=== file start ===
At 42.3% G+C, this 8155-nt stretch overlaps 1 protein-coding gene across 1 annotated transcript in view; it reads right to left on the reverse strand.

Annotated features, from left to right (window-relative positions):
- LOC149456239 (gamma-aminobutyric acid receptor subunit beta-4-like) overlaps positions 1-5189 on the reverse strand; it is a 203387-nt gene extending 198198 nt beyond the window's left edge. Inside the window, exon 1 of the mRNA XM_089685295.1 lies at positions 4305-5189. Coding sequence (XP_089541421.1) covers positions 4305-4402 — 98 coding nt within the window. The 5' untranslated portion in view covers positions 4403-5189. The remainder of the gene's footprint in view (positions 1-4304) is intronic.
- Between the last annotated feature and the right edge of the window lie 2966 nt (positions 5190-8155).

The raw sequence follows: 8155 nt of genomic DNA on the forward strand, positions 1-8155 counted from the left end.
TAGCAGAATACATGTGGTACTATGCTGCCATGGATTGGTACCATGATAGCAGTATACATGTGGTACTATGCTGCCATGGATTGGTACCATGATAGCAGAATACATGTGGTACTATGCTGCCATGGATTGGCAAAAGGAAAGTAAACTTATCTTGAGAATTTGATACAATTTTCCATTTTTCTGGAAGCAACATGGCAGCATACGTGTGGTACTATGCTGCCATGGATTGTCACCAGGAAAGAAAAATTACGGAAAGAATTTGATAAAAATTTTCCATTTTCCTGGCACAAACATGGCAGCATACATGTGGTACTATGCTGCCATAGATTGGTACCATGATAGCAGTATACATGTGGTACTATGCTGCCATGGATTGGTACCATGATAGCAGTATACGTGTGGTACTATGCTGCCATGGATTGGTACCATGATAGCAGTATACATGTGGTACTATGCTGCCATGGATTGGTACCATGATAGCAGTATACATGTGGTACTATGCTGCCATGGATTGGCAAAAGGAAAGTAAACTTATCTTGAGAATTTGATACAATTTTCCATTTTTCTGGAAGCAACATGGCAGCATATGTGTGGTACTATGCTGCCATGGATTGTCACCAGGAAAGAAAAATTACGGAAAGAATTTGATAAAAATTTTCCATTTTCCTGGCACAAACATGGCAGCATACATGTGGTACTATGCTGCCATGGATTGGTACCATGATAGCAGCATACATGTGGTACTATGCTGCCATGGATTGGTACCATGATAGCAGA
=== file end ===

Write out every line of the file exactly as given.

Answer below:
At 42.3% G+C, this 8155-nt stretch overlaps 1 protein-coding gene across 1 annotated transcript in view; it reads right to left on the reverse strand.

Annotated features, from left to right (window-relative positions):
- LOC149456239 (gamma-aminobutyric acid receptor subunit beta-4-like) overlaps positions 1-5189 on the reverse strand; it is a 203387-nt gene extending 198198 nt beyond the window's left edge. Inside the window, exon 1 of the mRNA XM_089685295.1 lies at positions 4305-5189. Coding sequence (XP_089541421.1) covers positions 4305-4402 — 98 coding nt within the window. The 5' untranslated portion in view covers positions 4403-5189. The remainder of the gene's footprint in view (positions 1-4304) is intronic.
- Between the last annotated feature and the right edge of the window lie 2966 nt (positions 5190-8155).

The raw sequence follows: 8155 nt of genomic DNA on the forward strand, positions 1-8155 counted from the left end.
TAGCAGAATACATGTGGTACTATGCTGCCATGGATTGGTACCATGATAGCAGTATACATGTGGTACTATGCTGCCATGGATTGGTACCATGATAGCAGAATACATGTGGTACTATGCTGCCATGGATTGGCAAAAGGAAAGTAAACTTATCTTGAGAATTTGATACAATTTTCCATTTTTCTGGAAGCAACATGGCAGCATACGTGTGGTACTATGCTGCCATGGATTGTCACCAGGAAAGAAAAATTACGGAAAGAATTTGATAAAAATTTTCCATTTTCCTGGCACAAACATGGCAGCATACATGTGGTACTATGCTGCCATAGATTGGTACCATGATAGCAGTATACATGTGGTACTATGCTGCCATGGATTGGTACCATGATAGCAGTATACGTGTGGTACTATGCTGCCATGGATTGGTACCATGATAGCAGTATACATGTGGTACTATGCTGCCATGGATTGGTACCATGATAGCAGTATACATGTGGTACTATGCTGCCATGGATTGGCAAAAGGAAAGTAAACTTATCTTGAGAATTTGATACAATTTTCCATTTTTCTGGAAGCAACATGGCAGCATATGTGTGGTACTATGCTGCCATGGATTGTCACCAGGAAAGAAAAATTACGGAAAGAATTTGATAAAAATTTTCCATTTTCCTGGCACAAACATGGCAGCATACATGTGGTACTATGCTGCCATGGATTGGTACCATGATAGCAGCATACATGTGGTACTATGCTGCCATGGATTGGTACCATGATAGCAGA